19 June 2019
With effect from 6th April 2020, HMRC reforms of IR35, which already apply for the public sector, are being extended to apply to the private sector.
These reforms will apply to any business that engages private service companies.
The first challenge therefore is to establish:
- If the reforms apply to your business; and
- If they do, which private service companies (PSCs) you engage and on what terms.
Will the IR35 reforms apply to you?
No, if you are a small company, as defined in the Companies Act, you are exempt. To be a regarded as a small company, two or more of the following criteria have to apply to you:
- an annual turnover of not more than £10.2 million;
- a balance sheet total of not more than £5.1 million; or
- 50 or less employees.
If you do not fall within this definition of a small company, the reforms will apply to you.
If yes, which PSCs do you engage?
There are two types of PSCs arrangements:
- Three party chain between you as the client – PSC – individual. In that situation you, as the client, are the fee payer to the PSC.
- Four party chain between you as the client – agency – PSC – individual. In this situation it is the agency that is the fee payer to the PSC.
What are the IR35 reforms?
Currently the obligation to deduct Pay As You Earn (PAYE) income tax and make National Insurance contributions (NICs) is with the PSC.
The new regulations oblige you, as the client, to establish whether or not IR35 applies and shifts the burden for doing this away from the PSC. If you determine that IR35 does apply, then the fee payer (being you in a three party chain or the agency in a four party chain) is obliged to deduct Pay As You Earn (PAYE) income tax and make National Insurance contributions (NICs).
The burden of risk of non-compliance and enforcement by HMRC is being shifted from the PSC to the fee payer. If you use the services of a number of PSCs and are not deducting PAYE, you could find that all of your PSC arrangements are the subject of one big HMRC investigation into your business practices.
What steps should you take now?
As soon as possible you should start to audit your existing contractual arrangements and to consider how you will manage the reforms.
It might be helpful in the event that your audit shows that the PSCs are on varying terms, to get them all onto standardised terms so that administration is easier in the future.
Alternatively you might wish to ensure that all PSCs are engaged through an agency rather than directly so that you are no longer the fee payer to the PSC. However, this does not exonerate you from the ultimate responsibility of being the end user client and you will still need to check all the way down the chain to establish whether or not IR35 applies. If it does, you will need to ensure that the agency is deducting PAYE.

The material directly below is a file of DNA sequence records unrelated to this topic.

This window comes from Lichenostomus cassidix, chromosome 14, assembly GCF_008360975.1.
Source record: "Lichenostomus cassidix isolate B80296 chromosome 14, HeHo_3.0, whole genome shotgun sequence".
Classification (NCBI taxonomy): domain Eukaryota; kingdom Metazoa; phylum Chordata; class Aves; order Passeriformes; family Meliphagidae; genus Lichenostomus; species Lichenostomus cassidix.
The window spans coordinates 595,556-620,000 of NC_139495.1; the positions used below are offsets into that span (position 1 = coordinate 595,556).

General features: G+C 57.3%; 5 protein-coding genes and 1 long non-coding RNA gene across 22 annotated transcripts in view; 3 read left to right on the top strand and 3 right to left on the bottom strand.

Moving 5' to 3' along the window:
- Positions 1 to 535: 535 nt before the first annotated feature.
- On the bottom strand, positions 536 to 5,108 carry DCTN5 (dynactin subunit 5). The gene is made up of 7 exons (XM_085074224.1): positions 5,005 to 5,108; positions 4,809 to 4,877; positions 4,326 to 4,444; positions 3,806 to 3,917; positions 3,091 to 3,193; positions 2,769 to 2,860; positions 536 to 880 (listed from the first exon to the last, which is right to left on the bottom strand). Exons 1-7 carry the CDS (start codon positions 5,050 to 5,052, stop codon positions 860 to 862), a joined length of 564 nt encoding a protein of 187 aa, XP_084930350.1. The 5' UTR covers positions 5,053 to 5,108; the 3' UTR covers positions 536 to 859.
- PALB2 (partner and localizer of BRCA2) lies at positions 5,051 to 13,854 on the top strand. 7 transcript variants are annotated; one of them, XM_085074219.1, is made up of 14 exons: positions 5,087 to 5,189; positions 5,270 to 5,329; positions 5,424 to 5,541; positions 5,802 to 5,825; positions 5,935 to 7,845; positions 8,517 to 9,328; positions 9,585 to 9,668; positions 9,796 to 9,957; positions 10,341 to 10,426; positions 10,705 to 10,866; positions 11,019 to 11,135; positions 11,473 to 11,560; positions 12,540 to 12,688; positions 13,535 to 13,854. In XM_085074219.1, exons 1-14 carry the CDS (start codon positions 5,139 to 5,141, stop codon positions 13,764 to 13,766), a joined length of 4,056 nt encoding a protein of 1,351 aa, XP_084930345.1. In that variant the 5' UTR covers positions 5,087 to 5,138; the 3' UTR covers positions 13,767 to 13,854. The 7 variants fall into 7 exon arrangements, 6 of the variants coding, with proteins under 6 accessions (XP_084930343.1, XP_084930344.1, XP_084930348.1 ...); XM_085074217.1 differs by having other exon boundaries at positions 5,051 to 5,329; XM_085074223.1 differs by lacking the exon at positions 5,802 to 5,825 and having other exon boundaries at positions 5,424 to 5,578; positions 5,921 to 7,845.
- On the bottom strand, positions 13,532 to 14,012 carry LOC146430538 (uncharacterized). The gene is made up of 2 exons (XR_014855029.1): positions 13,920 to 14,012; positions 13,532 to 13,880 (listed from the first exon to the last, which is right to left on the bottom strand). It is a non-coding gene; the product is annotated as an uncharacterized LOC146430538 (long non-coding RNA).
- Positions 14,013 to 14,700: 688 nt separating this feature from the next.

You may decide that after April 2020, you do not wish to take the risk of engaging PSCs at all or will, as the case has been in the public sector, assume that IR35 does apply and deduct PAYE. This will, of course, not go down well with individuals who currently enjoy receiving payments via a PSC without deduction and could be disruptive to your business if not planned carefully in advance.
Can I argue that IR35 does not apply?
If you are going to maintain the position that IR35 does not apply to your PSCs because they are already in place and it has not applied in the past, don’t be fooled. Just because IR35 has not been applied in the past, for whatever reason, that does not necessarily mean that it did not apply.
If you want to argue this, it is now the time to start gathering evidence. For example: is there evidence of actual substitution of the individual who provides the services or is it clear that they always work independently without any supervision.
There is a lack of current case law to be able to give definitive advice on the application of IR35 in the private sector so even if you have gathered the evidence it may not be sufficient to successfully argue that IR35 does not apply.
This is a far reaching reform and should be planned for and not be ignored. When similar reforms were introduced to the public sector, it resulted in a shift in the manner in which contractors were engaged.
If you are not a small company and you contract with PSCs either directly or via an agency, you are going to be affected by these reforms and need to be ready for those changes. April 2020 will be here sooner than you think so we recommend that you start planning now.
Picture: Gill Brown, head of the Employment team at Phillips Solicitors.
This article is current at the date of publication set out above and is for reference purposes only. It does not constitute legal advice and should not be relied on as such. Specific legal advice about your specific circumstances should always be sought separately before taking any action.
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